In contrast, if the conventional accuracy is above chance only because the classifier takes advantage of an imbalanced test set, then the balanced accuracy, as appropriate, will drop to \(\frac{1}{n\_classes}\).
The score ranges from 0 to 1, or when adjusted=True
is used, it rescaled to
the range \(\frac{1}{1  n\_classes}\) to 1, inclusive, with
performance at random scoring 0.
If \(y_i\) is the true value of the \(i\)th sample, and \(w_i\) is the corresponding sample weight, then we adjust the sample weight to:
where \(1(x)\) is the indicator function. Given predicted \(\hat{y}_i\) for sample \(i\), balanced accuracy is defined as:
With adjusted=True
, balanced accuracy reports the relative increase from
\(\texttt{balancedaccuracy}(y, \mathbf{0}, w) =
\frac{1}{n\_classes}\). In the binary case, this is also known as
*Youden’s J statistic*,
or informedness.
Note
The multiclass definition here seems the most reasonable extension of the metric used in binary classification, though there is no certain consensus in the literature:
 Our definition: [Mosley2013], [Kelleher2015] and [Guyon2015], where [Guyon2015] adopt the adjusted version to ensure that random predictions have a score of \(0\) and perfect predictions have a score of \(1\)..
 Class balanced accuracy as described in [Mosley2013]: the minimum between the precision and the recall for each class is computed. Those values are then averaged over the total number of classes to get the balanced accuracy.
 Balanced Accuracy as described in [Urbanowicz2015]: the average of sensitivity and specificity is computed for each class and then averaged over total number of classes.
References:
[Guyon2015]  (1, 2) I. Guyon, K. Bennett, G. Cawley, H.J. Escalante, S. Escalera, T.K. Ho, N. Macià, B. Ray, M. Saeed, A.R. Statnikov, E. Viegas, Design of the 2015 ChaLearn AutoML Challenge, IJCNN 2015. 
[Mosley2013]  (1, 2) L. Mosley, A balanced approach to the multiclass imbalance problem, IJCV 2010. 
[Kelleher2015]  John. D. Kelleher, Brian Mac Namee, Aoife D’Arcy, Fundamentals of Machine Learning for Predictive Data Analytics: Algorithms, Worked Examples, and Case Studies, 2015.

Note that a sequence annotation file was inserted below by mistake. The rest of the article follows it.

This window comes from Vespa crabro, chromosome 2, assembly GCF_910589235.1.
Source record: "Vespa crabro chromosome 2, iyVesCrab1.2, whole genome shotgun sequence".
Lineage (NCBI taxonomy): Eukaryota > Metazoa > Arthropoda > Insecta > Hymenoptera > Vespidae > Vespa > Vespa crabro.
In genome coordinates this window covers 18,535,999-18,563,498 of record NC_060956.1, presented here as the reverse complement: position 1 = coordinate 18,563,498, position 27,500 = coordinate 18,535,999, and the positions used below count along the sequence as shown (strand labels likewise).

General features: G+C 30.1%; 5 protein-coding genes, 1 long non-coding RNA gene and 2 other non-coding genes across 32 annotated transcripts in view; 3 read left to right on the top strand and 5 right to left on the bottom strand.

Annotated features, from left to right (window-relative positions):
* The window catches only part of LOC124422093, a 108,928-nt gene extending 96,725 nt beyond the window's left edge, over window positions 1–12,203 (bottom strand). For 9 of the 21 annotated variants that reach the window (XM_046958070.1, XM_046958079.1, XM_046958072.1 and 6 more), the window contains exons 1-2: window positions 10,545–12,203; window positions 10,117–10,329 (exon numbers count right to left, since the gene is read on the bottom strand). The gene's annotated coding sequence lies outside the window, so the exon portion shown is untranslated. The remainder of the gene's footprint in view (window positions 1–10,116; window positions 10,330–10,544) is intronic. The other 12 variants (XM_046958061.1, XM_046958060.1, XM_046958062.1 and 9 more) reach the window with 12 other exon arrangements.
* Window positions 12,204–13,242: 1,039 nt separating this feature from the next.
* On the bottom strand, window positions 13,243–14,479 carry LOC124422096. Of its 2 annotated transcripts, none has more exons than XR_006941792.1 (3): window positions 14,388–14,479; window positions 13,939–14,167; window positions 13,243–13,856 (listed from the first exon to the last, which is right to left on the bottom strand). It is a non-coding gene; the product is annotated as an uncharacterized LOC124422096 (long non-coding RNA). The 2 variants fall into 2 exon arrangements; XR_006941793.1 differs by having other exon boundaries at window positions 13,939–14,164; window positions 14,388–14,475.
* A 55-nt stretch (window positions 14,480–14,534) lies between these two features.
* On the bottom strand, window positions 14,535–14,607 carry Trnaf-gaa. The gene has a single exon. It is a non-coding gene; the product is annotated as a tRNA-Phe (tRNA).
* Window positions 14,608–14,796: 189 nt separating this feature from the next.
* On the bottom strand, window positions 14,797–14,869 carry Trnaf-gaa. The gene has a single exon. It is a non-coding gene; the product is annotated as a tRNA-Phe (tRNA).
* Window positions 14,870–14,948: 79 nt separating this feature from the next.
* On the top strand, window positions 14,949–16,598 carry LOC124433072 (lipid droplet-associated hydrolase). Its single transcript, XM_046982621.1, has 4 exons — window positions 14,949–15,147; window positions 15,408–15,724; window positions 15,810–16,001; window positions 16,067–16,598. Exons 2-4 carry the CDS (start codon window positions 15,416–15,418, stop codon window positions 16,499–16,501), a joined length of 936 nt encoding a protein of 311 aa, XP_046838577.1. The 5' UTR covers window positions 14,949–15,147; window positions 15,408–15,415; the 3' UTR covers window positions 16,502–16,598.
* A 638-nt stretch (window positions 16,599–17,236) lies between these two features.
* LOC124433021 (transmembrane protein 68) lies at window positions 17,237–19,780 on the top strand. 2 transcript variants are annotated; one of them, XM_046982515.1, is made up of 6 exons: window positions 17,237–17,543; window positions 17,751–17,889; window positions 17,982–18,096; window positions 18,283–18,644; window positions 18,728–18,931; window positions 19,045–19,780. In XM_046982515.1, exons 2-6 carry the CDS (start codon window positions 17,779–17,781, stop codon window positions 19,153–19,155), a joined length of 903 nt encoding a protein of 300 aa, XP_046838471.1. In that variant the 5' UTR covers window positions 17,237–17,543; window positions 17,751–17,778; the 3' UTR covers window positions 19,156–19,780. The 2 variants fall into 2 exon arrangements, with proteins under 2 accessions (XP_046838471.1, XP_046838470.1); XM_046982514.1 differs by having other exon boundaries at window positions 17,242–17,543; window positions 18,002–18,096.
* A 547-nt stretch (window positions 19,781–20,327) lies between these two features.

[Urbanowicz2015]  Urbanowicz R.J., Moore, J.H. ExSTraCS 2.0: description and evaluation of a scalable learning classifier system, Evol. Intel. (2015) 8: 89. 
3.3.2.4. Cohen’s kappa¶
The function cohen_kappa_score
computes Cohen’s kappa statistic.
This measure is intended to compare labelings by different human annotators,
not a classifier versus a ground truth.
The kappa score (see docstring) is a number between 1 and 1. Scores above .8 are generally considered good agreement; zero or lower means no agreement (practically random labels).
Kappa scores can be computed for binary or multiclass problems, but not for multilabel problems (except by manually computing a perlabel score) and not for more than two annotators.
>>> from sklearn.metrics import cohen_kappa_score
>>> y_true = [2, 0, 2, 2, 0, 1]
>>> y_pred = [0, 0, 2, 2, 0, 2]
>>> cohen_kappa_score(y_true, y_pred)
0.4285714285714286
3.3.2.5. Confusion matrix¶
The confusion_matrix
function evaluates
classification accuracy by computing the confusion matrix
with each row corresponding to the true class
<https://en.wikipedia.org/wiki/Confusion_matrix>`_.
(Wikipedia and other references may use different convention for axes.)
By definition, entry \(i, j\) in a confusion matrix is the number of observations actually in group \(i\), but predicted to be in group \(j\). Here is an example:
>>> from sklearn.metrics import confusion_matrix
>>> y_true = [2, 0, 2, 2, 0, 1]
>>> y_pred = [0, 0, 2, 2, 0, 2]
>>> confusion_matrix(y_true, y_pred)
array([[2, 0, 0],
[0, 0, 1],
[1, 0, 2]])
Here is a visual representation of such a confusion matrix (this figure comes from the Confusion matrix example):
For binary problems, we can get counts of true negatives, false positives, false negatives and true positives as follows:
>>> y_true = [0, 0, 0, 1, 1, 1, 1, 1]
>>> y_pred = [0, 1, 0, 1, 0, 1, 0, 1]
>>> tn, fp, fn, tp = confusion_matrix(y_true, y_pred).ravel()
>>> tn, fp, fn, tp
(2, 1, 2, 3)
Example:
 See Confusion matrix for an example of using a confusion matrix to evaluate classifier output quality.
 See Recognizing handwritten digits for an example of using a confusion matrix to classify handwritten digits.
 See Classification of text documents using sparse features for an example of using a confusion matrix to classify text documents.
3.3.2.6. Classification report¶
The classification_report
function builds a text report showing the
main classification metrics. Here is a small example with custom target_names
and inferred labels:
>>> from sklearn.metrics import classification_report
>>> y_true = [0, 1, 2, 2, 0]
>>> y_pred = [0, 0, 2, 1, 0]
>>> target_names = ['class 0', 'class 1', 'class 2']
>>> print(classification_report(y_true, y_pred, target_names=target_names))
precision recall f1score support
class 0 0.67 1.00 0.80 2
class 1 0.00 0.00 0.00 1
class 2 1.00 0.50 0.67 2
accuracy 0.60 5
macro avg 0.56 0.50 0.49 5
weighted avg 0.67 0.60 0.59 5
Example:
 See Recognizing handwritten digits for an example of classification report usage for handwritten digits.
 See Classification of text documents using sparse features for an example of classification report usage for text documents.
 See Parameter estimation using grid search with crossvalidation for an example of classification report usage for grid search with nested crossvalidation.
3.3.2.7. Hamming loss¶
The hamming_loss
computes the average Hamming loss or Hamming
distance between two sets
of samples.
If \(\hat{y}_j\) is the predicted value for the \(j\)th label of a given sample, \(y_j\) is the corresponding true value, and \(n_\text{labels}\) is the number of classes or labels, then the Hamming loss \(L_{Hamming}\) between two samples is defined as: